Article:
The consolidation campaign for the LHC, which aims to ensure a safe final commissioning and reliable running of the collider is now well under way. On 9 February CERN's management confirmed the restart schedule for the LHC resulting from the recommendations from the previous week's Chamonix workshop (CERN Courier March 2009 p5).

The new schedule foresees first beams in the LHC at the end of September 2009, with collisions in late October. A short technical stop has also been foreseen over the Christmas period. The LHC will then run through to the following autumn to ensure that the experiments have adequate data to carry out their first new-physics analyses and have results to announce in 2010. The new schedule also permits the possibility of lead–ion collisions in 2010.

In Chamonix there was consensus among all the technical specialists that the new schedule is tight but realistic.

According to CERN's director-general, Rolf Heuer, "The schedule we have now is without a doubt the best for the LHC and for the physicists waiting for data. It is cautious, ensuring that all the necessary work is done on the LHC before we start up, yet it allows physics research to begin this year."

This new schedule represents a delay of six weeks with respect to the previous schedule, which foresaw the LHC "cold at the beginning of July". This delay arises from several factors such as the implementation of a new enhanced protection system for the busbar and magnet splices; installation of new pressure-relief valves to reduce the collateral damage in case of a repeat incident; application of more stringent safety constraints; and scheduling constraints associated with helium transfer and storage.

The new pressure-relief system has been designed in two phases. The first phase involves the installation of relief valves on existing vacuum ports in the whole ring. Calculations have shown that in an incident similar to that of 19 September 2008 – which damaged magnets in sector 3-4 (CERN Courier January/February 2009 p6) – the collateral damage would be minor with this first phase. The second phase involves adding additional relief valves on all of the dipole magnets, which would guarantee minor collateral damage (to the interconnects and super-insulation) in all worst cases over the life of the LHC.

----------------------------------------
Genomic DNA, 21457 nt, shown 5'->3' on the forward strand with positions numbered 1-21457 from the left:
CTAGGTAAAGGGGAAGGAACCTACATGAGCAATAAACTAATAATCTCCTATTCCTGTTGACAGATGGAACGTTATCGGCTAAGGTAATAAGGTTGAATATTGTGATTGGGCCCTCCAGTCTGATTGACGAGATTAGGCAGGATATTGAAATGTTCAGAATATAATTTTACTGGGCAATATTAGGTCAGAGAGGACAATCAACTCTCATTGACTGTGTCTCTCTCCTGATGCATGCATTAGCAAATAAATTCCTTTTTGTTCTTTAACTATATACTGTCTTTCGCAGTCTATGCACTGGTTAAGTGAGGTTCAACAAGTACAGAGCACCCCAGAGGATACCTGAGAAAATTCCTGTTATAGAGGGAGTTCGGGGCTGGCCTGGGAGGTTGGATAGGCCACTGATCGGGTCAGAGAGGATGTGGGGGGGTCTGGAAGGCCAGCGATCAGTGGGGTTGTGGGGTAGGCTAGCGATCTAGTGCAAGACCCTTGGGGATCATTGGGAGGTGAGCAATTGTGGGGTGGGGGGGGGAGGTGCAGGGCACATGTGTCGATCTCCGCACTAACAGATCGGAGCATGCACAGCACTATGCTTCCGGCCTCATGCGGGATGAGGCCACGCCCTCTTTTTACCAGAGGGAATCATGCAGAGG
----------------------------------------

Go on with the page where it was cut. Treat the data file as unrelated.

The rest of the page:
The management has decided for 2009 to install the additional relief valves on four of the LHC's eight sectors, concurrent with repairs in the sector 3-4 and other consolidation work already foreseen. The dipoles in the remaining four sectors will be equipped in 2010.

On 18 February, Steve Myers, Director for Accelerators and Technology, reviewed the discussions on the LHC that took place at Chamonix at the public session of the LHC experiments committee. In particular, he described the scenarios that were studied to implement the consolidation measures and resume operation. He also explained that the schedule ultimately adopted will make it possible to obtain more physics data sooner, even though the energy will be limited during this first period to 5 TeV per beam to ensure completely safe operation.

During the last week of February the enhanced quench protection system had a full review from a panel made up of experts from other high-energy physics laboratories from around the world, including the Brookhaven National Laboratory, DESY, Fermilab and the international fusion project, ITER. The enhanced protection system measures the electrical resistance in the cable joints (splices) and is much more sensitive than the system existing on 19 September.

The system has two separate parts: one to detect and protect against splices with abnormally high resistance; the second to detect a symmetric quench. The planning schedule was reviewed to define priorities between these two parts, both of which need to be complete before the restart at the end of September. The review also covered areas such as the technical details of the implementation of the new system, how well it will perform during operation and how "robust" it will be after years of service.

In the preliminary report the panel found that: "The machine-protection staff have demonstrated a deep understanding of the issues involved in the design of the high-resistance-splice detection system." It has "full confidence that the new system will have the ability to give early warnings for suspicious splices measured at the level of 1 nΩ" and that "the symmetric quench protection system, once its design is complete, will be able to detect quenches at twice the normal detection level".

• For a film of Steve Myer's presentation at the open session of the LHCC, see http://indico.cern.ch/conf erenceDisplay.py?confId=51221 and for all the presentations see http: //indico.cern.ch/conferenceOtherViews.py?view=standard&confId=52248.

• For up-to-date news, see The Bulletin at http:/cdsweb.cern.ch/journal/.